New Study Links High-Sugar Drinks with Unhealthy Weight Gain in Young Children
The consumption of sugar-sweetened drinks has been thoroughly studied and linked to bad health and weight gain in adults as well as older children. Dr. Bill and Martha Sears have given hundreds of talks about the harmful effects of drinks high in sugar content, such as soda (or “diabetes-in-a-bottle” as Dr. Bill calls it). Now researchers from the University of Virginia and Columbia University have shown this same link holds true in young children (ages 2 to 5) as well.
The study, published in the September 2013 issue of Pediatrics by the American Academy of Pediatrics, followed 9600 children, including their drinking habits and BMI (body-mass index), and recorded the following results: children who drank sugar-sweetened beverages at age 2 showed a greater increase in BMI over the next 2 years, compared to infrequent or nondrinkers. Also, 4-year-olds with a higher intake of such beverages showed a higher BMI, while 5-year-olds who consumed these drinks regularly were more likely to already be obese.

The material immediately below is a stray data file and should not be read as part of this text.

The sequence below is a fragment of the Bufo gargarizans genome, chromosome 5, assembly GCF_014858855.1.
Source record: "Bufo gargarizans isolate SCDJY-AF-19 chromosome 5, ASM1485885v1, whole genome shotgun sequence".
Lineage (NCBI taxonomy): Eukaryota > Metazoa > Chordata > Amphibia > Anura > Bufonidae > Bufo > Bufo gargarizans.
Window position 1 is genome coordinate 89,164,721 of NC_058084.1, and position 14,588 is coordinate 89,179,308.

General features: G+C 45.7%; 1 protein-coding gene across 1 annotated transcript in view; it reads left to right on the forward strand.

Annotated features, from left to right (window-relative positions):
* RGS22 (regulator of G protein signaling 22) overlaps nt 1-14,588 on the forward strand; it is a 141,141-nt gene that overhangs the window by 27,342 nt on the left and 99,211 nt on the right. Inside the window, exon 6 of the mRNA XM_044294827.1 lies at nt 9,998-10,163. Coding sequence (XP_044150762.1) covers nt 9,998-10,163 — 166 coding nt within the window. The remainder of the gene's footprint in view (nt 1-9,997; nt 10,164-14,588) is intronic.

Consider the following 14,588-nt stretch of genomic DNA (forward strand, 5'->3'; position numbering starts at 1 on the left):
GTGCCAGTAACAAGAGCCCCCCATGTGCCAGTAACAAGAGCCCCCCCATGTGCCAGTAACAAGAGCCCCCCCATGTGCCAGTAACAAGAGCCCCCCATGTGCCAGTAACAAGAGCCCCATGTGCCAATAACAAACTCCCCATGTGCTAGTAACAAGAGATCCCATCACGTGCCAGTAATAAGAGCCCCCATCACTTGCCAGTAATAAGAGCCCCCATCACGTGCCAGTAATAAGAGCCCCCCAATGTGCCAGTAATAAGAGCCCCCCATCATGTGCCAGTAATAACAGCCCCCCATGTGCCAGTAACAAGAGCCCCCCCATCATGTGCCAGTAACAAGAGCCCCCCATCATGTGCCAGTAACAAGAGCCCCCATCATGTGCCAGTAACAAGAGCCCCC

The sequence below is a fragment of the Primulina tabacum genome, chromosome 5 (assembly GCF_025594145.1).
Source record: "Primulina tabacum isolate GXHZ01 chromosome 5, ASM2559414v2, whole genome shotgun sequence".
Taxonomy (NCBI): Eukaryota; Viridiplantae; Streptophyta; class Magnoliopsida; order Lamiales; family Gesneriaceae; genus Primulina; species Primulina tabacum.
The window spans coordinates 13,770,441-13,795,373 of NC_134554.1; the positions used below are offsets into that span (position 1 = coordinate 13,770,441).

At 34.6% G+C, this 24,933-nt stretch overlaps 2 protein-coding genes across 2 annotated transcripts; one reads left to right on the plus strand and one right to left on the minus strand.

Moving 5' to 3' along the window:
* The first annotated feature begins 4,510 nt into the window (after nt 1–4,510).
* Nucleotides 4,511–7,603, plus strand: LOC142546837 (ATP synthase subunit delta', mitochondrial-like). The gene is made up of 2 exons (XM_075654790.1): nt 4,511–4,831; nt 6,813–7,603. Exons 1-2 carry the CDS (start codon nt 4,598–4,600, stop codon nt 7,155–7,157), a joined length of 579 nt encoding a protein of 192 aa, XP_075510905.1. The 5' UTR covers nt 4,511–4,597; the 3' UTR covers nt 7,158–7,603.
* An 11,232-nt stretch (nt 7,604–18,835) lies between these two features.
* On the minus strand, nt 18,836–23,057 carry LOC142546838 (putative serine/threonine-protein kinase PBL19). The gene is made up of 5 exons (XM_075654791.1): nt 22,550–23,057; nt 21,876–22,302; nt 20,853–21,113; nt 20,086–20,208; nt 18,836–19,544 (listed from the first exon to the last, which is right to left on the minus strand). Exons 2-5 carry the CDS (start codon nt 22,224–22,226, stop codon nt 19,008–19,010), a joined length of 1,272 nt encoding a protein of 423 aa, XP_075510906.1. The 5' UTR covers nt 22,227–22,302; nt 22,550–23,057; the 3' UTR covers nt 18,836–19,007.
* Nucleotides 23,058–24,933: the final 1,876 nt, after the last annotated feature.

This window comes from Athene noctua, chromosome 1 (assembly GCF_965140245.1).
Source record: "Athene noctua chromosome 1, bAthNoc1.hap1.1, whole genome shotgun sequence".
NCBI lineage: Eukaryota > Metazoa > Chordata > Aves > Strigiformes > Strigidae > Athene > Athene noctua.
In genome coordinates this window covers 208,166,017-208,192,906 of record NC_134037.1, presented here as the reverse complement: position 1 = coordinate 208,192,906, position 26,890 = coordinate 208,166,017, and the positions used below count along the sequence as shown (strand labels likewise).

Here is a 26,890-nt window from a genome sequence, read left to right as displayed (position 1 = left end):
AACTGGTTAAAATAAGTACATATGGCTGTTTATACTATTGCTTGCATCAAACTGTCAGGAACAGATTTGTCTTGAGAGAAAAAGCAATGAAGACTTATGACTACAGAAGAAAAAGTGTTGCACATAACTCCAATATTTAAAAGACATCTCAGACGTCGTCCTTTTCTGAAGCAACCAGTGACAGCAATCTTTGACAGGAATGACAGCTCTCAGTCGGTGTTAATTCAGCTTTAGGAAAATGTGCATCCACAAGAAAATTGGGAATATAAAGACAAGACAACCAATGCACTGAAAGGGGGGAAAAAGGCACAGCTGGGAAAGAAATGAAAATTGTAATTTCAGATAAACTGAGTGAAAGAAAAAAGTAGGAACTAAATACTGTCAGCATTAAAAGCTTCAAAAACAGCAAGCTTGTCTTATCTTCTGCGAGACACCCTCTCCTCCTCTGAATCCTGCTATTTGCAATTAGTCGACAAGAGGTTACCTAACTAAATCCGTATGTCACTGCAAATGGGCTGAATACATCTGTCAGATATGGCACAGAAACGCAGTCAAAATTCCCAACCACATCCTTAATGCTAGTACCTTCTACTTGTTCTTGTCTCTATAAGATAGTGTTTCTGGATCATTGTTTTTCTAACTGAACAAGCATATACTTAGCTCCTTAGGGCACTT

This study reinforces the need to shape a child’s tastes at a very young age. Parents, pediatricians, teachers, and other adults in a child’s life should discourage the consumption of these sugar-sweetened drinks and instead focus on promoting healthy eating habits. For further discussion about sugar, see our article on the harmful effects of excess sugar. For tips on how to encourage healthy nutrition habits, see our sections on Family Nutrition as well as Feeding Infants and Toddlers.